The Ultimate Cutting Board
Polyethylene has many names. The most common are HDPE, LDPE, and UHMW. The difference has to with the molecular weight and branching which is when a monomer or atom is replaced by a longer chain of polymers (a long repeating chain of atoms). High Density is commonly used for milk jugs and food containers. Low Density is commonly used for bottles and plastic bags. UHMW, which has higher molecular weight (2-6 million) allows for an even transfer over the length of material which makes it stronger and able to be used for bearing applications due to its great wear resistance. Commonly used in the food and dairy industry, UHMW is a great replacement for other materials and solution to many problems. All of these polymers are derived from the same family but all have certain properties that make them a little different. HDPE provides great chemical resistance, with high impact strength and great energy absorption. LDPE has most of the same properties as High Density but is not as dense at 9.15, opposed to HDPE which is 9.34. It also has a lower tensile strength and easier formability.
UHMW is a strong material that has great durability and low co-efficient making it an ideal for sliding applications. Polyethylene offers a wide range of material choices and properties and has great durability that can be suitable for a number of applications. From the food industry to automotive, the kitchen or the warehouse, whatever your Polyethylene needs are; High Density, Low Density or UHMW, Polyethylene is a great choice.
Typical Resin Properties:
Typical Value HDPE
Typical Value LDPE
Typical Value UHMW
.941 – .965
.91 – .925
.93 – .94
Tensile Strength Yield
3,800 – 5,500
1,400 – 2,000
Izod Impact – Notched
2.0 – 3.5
Vicat Softening Temp
Hardness – Rockwell
D42 – 50
Continuous Use Temp
-100 – 180ºF
Deflection Temp @ 66 psi
Co. Thermal Expansion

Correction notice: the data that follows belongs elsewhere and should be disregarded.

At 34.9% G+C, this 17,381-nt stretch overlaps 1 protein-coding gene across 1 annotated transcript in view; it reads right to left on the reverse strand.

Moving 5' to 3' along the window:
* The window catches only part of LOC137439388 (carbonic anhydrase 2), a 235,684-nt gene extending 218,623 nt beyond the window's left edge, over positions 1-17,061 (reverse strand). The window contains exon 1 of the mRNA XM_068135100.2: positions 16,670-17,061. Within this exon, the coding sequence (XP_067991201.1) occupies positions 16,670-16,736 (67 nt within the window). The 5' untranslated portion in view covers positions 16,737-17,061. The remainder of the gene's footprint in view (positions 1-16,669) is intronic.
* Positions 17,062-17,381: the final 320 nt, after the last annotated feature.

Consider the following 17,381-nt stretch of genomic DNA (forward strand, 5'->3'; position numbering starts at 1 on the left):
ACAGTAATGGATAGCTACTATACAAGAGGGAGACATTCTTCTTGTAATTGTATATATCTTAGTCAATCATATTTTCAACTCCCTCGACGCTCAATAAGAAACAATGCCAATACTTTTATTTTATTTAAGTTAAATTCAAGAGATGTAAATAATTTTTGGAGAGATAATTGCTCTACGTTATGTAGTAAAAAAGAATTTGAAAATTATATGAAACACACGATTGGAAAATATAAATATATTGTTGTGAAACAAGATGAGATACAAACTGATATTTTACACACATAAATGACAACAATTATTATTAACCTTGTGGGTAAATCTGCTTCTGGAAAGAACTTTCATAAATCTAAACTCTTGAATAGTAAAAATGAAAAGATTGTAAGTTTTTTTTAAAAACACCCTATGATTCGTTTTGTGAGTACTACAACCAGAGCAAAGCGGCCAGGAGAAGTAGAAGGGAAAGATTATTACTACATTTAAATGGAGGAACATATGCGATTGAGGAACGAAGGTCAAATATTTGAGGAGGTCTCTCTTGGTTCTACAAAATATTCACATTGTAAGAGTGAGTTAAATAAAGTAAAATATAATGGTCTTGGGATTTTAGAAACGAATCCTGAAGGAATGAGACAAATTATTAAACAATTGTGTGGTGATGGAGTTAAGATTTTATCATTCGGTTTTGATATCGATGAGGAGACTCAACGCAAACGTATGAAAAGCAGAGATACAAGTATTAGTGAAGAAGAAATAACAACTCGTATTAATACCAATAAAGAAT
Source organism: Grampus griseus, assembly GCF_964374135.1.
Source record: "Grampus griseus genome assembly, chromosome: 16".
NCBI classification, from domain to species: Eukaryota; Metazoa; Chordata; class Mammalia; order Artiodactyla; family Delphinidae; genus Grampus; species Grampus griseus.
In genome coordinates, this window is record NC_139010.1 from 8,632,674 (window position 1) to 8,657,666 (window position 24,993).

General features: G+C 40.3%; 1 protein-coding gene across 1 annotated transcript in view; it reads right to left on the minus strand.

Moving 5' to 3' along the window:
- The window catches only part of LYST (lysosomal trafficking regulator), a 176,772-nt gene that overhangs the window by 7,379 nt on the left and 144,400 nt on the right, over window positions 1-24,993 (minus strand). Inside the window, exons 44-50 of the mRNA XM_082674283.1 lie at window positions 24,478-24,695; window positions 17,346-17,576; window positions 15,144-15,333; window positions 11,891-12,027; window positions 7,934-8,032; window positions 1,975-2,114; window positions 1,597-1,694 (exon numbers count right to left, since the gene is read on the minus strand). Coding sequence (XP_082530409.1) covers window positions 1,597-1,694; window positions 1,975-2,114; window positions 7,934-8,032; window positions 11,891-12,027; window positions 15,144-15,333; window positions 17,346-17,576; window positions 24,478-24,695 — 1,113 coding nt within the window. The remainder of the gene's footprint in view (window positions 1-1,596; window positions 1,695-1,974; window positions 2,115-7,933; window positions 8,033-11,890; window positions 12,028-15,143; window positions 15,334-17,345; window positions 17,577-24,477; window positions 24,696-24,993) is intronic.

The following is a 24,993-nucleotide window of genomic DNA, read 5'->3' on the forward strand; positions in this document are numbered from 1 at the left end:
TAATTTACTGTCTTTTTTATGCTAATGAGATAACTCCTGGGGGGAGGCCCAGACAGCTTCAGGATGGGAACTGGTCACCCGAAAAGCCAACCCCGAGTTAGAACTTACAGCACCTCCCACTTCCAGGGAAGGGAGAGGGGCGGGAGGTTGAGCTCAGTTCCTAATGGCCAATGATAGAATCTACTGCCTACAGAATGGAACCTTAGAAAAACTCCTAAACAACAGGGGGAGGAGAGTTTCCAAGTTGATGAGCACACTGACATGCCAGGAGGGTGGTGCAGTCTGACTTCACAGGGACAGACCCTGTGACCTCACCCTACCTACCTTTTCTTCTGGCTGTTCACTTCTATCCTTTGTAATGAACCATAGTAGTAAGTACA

Please contact us for more information on FDA and NSF approved plastic materials. Email us here, or call us at: 866-832-9315
This question was very easy to answer, up until now.
First: what is Zytel 42? It is a Natural Nylon 6/6 extrusion grade plastic resin. An extremely popular and heavily used material for machinable and durable plastic parts. For as far back as we can find information, this Zytel 42 Nylon 6/6 resin has been used in numerous food contact and food processing machine components.
We have just received notice that Dupont will be making some changes to their formula for this Nylon grade. For years we have provided our clients with Dupont Zytel 42 Nylon resin extruded into sheet, rod and other profiles. The Dupont announcement states that the Zytel 42 will no longer have a food grade rating – FDA approval. They will produce a new resin called Zytel 42FG, which will have all the approvals we always had with the Zytel 42.
Why in the world would a company do such a thing? Our guess is that this is a cleaver way to increase prices significantly without a standard and blatant price increase. Let’s just hide it in a new resin package.
Zytel 42 – will still be available, but without the FDA approval
Zytel 42FG – the ‘new’ resin will carry the FDA approval, but at much higher price
Nylon Food Grade still available
What is the difference between the old Zytel 42 and the new Zytel 42FG? From what we have read so far, nothing. It is probably the same material, new name. The ‘new’ Zytel 42 is actually the new ‘dumbed’ down resin – they just took away the Food Grade label, maybe took out an ingredient or two, and viola, new Zytel 42 – non Food Grade Nylon.
This news has spread quickly through our industry. As mentioned above, we have provided this material in this grade for over 36 years for Food Grade/FDA Approved applications.
The main reason for this article is to get the news out the the marketplace. Engineers and designers have been specifying this resin for their applications, and now, with out much notice, the product they assume is Food Grade will no longer be acceptable for these applications. It is unclear at this point whether the extrusion plants will be producing product from both resins, or opting to use one or the other. It appears that Nylon Food Grade resins my become a special, or that all materials may becomes standard as Nylon Food Grade.